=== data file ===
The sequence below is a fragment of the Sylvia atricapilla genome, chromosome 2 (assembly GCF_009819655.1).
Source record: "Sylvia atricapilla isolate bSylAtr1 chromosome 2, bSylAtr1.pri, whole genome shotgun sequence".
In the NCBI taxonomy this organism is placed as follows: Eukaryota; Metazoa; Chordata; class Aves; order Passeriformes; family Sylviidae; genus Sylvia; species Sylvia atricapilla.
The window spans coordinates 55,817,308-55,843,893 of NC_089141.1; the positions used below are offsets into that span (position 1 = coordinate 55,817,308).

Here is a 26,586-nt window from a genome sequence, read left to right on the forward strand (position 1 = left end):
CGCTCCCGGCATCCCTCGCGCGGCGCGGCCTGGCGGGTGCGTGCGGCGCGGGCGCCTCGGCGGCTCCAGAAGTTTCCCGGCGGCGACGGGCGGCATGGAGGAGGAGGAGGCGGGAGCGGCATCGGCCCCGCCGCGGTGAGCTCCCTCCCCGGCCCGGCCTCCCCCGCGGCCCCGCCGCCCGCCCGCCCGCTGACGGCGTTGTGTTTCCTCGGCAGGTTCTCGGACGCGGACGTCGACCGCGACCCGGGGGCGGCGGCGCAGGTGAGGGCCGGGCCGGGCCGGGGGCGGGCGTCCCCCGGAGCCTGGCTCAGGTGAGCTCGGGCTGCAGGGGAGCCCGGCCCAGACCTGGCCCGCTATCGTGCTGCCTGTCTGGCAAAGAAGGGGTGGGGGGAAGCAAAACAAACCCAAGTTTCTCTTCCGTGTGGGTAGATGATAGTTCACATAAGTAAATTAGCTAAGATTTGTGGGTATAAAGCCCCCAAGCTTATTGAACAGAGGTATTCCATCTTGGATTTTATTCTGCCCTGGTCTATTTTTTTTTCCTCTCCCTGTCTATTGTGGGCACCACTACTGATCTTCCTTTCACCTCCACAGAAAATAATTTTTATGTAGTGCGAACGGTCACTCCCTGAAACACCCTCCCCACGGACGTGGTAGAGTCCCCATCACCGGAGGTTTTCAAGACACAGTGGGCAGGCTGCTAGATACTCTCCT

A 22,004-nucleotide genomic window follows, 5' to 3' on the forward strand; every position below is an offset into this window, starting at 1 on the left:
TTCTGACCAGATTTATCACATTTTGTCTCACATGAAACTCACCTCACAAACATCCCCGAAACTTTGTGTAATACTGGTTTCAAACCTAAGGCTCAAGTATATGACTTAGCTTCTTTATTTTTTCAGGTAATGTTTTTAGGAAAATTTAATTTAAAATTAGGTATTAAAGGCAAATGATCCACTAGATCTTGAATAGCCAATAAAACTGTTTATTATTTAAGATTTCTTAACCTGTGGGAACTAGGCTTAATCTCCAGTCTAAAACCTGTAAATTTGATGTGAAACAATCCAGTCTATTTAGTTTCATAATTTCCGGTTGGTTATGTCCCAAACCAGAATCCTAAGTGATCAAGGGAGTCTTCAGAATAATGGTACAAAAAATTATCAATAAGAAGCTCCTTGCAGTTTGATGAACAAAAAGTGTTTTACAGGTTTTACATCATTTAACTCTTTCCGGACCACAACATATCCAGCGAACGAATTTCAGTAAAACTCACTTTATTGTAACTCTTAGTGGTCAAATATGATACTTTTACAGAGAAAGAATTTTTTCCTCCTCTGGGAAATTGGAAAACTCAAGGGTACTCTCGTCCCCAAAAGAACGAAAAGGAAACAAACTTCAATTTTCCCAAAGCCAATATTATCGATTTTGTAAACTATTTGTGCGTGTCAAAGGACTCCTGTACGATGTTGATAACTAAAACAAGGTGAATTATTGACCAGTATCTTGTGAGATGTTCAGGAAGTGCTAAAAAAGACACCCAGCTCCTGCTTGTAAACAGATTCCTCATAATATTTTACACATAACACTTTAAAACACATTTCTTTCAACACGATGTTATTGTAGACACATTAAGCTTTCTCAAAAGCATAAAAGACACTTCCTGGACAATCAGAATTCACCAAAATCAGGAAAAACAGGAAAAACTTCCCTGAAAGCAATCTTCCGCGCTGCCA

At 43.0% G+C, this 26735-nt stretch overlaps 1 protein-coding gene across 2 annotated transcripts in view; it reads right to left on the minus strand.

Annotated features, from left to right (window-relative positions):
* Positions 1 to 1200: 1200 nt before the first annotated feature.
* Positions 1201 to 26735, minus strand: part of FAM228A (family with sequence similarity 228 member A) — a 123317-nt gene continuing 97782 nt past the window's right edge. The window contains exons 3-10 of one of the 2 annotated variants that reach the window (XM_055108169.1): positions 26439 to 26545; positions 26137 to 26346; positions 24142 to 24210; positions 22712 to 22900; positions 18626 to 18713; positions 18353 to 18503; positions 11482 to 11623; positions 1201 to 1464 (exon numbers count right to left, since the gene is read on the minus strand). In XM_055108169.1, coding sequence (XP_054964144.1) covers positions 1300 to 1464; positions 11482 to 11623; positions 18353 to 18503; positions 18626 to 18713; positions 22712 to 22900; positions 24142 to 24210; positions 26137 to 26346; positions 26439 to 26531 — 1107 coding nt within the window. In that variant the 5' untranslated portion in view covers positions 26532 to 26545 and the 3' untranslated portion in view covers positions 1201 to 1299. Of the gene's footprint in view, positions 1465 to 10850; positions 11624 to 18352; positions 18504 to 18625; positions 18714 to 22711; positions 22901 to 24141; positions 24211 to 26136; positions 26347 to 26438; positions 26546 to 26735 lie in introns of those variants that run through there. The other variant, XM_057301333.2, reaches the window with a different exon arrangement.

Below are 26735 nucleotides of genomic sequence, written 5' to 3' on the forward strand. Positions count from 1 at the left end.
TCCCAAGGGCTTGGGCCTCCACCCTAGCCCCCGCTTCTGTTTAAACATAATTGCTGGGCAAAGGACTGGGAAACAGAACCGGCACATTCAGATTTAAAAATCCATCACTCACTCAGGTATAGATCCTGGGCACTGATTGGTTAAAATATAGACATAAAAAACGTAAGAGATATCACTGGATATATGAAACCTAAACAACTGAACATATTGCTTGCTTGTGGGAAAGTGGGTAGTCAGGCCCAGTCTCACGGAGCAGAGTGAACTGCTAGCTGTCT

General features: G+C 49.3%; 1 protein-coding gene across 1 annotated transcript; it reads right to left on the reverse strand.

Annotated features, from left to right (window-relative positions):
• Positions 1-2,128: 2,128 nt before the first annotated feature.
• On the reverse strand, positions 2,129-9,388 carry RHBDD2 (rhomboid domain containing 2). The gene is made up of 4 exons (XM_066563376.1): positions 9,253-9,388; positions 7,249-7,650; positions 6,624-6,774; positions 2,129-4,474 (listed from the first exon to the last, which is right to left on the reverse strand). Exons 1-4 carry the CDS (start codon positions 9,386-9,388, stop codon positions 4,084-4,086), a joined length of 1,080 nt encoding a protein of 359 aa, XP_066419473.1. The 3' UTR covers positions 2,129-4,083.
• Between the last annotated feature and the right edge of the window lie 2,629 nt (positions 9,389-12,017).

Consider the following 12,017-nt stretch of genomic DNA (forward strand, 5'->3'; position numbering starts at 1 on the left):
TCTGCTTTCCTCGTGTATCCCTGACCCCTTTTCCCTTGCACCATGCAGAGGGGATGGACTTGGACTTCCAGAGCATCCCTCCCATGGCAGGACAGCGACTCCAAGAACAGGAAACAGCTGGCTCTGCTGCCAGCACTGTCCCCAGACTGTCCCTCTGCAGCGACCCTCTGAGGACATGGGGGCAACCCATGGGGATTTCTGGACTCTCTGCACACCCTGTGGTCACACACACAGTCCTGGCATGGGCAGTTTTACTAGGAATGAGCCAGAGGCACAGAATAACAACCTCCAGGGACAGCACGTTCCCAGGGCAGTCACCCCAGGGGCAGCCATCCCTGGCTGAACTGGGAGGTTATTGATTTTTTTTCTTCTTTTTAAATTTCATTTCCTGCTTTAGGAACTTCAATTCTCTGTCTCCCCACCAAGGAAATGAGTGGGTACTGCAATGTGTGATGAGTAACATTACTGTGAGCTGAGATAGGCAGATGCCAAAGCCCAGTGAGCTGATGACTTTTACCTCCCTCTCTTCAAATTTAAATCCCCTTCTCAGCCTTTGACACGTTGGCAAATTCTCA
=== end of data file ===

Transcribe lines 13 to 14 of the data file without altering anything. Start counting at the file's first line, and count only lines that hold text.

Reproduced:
Below are 26735 nucleotides of genomic sequence, written 5' to 3' on the forward strand. Positions count from 1 at the left end.
TCCCAAGGGCTTGGGCCTCCACCCTAGCCCCCGCTTCTGTTTAAACATAATTGCTGGGCAAAGGACTGGGAAACAGAACCGGCACATTCAGATTTAAAAATCCATCACTCACTCAGGTATAGATCCTGGGCACTGATTGGTTAAAATATAGACATAAAAAACGTAAGAGATATCACTGGATATATGAAACCTAAACAACTGAACATATTGCTTGCTTGTGGGAAAGTGGGTAGTCAGGCCCAGTCTCACGGAGCAGAGTGAACTGCTAGCTGTCT